The law regarding trees and liability is generally well known and refreshingly simple; the owner of the tree is responsible for the tree and for maintaining it. Any damage caused by a tree is, therefore, the owner's responsibility. However, what is perhaps less well known is the degree of maintenance and upkeep required of a tree owner and the various liabilities he is exposed to.

The case of Thompson-Schab v Costaki [1956] 1 WLR 335established that roots and branches of a tree can cause private nuisance to a neighbouring landowner if they cause physical damage to the neighbour's land, buildings or vegetation or if they interfere unreasonably with the neighbouring owner's enjoyment of his land.

Case law affirms that a tree owner has a duty to do that which is reasonable in all the circumstances to minimise or prevent any risk of interference with or damage to any neighbouring property where the tree owner knew, or ought to have known, that tree roots or branches were encroaching onto neighbouring land. It must also have been reasonably foreseeable that there was a risk of damage to the neighbouring property, or to the enjoyment of the neighbouring property, as a result of the encroachment.

An individual landowner, with trees on his property, should therefore regularly and informally assess the health and state of his trees. A regular and informal assessment should be sufficient to mitigate the tree owner's civil liability. This has been confirmed by the recent High Court case of Stagecoach South Western Trains Limited v Hind & Steel (2014).

However, a tree owner should not be too quick to rest easy. If the tree owner is not knowledgeable about trees, or if an informal assessment reveals any issues, then there is an expectation that the tree owner will instruct a tree expert in the matter.

Most importantly, tree owners need to note that, when it comes to liability, there will be different tests imposed by regulators, depending on the liability being assessed. Should a falling branch or tree result in injury or a fatality then there will not only be civil liability to contend with, but also criminal. The tree owner could also face charges of gross negligence manslaughter, as well as charges brought under health and safety legislation in the case of serious injury. Health and safety legislation imposes a test of reasonable practicability, i.e. the tree owner would need to prove that it was not reasonably practicable for him to have done more than he did. In practice, this is an extremely difficult test to prove. With large estates, the owner of the property is often a company and, in such a situation, a fatality could lead to charges being pressed under the Corporate Manslaughter Act.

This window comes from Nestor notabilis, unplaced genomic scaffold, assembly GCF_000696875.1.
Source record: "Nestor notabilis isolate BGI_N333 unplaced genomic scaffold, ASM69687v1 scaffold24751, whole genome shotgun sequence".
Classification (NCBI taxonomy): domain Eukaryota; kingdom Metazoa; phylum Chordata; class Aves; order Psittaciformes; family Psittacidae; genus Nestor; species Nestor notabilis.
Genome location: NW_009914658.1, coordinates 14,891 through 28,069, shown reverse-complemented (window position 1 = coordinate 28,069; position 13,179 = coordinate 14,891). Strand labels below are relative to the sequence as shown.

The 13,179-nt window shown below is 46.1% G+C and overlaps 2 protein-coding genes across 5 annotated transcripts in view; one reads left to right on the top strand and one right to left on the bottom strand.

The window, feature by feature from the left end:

Tree owners clearly need to be both wary and aware, especially if their trees overhang neighbouring property or areas accessible by members of the public. It is vital that tree owners carry out regular inspections and act promptly if they have any concerns, and it is strongly advised that all such inspections are documented. For, although the tree owner may be able to prove that he should not be liable to pay compensation in cases of injury or death, he may still face criminal prosecution. In such a scenario, it is vital to have hard evidence that all appropriate measures were taken.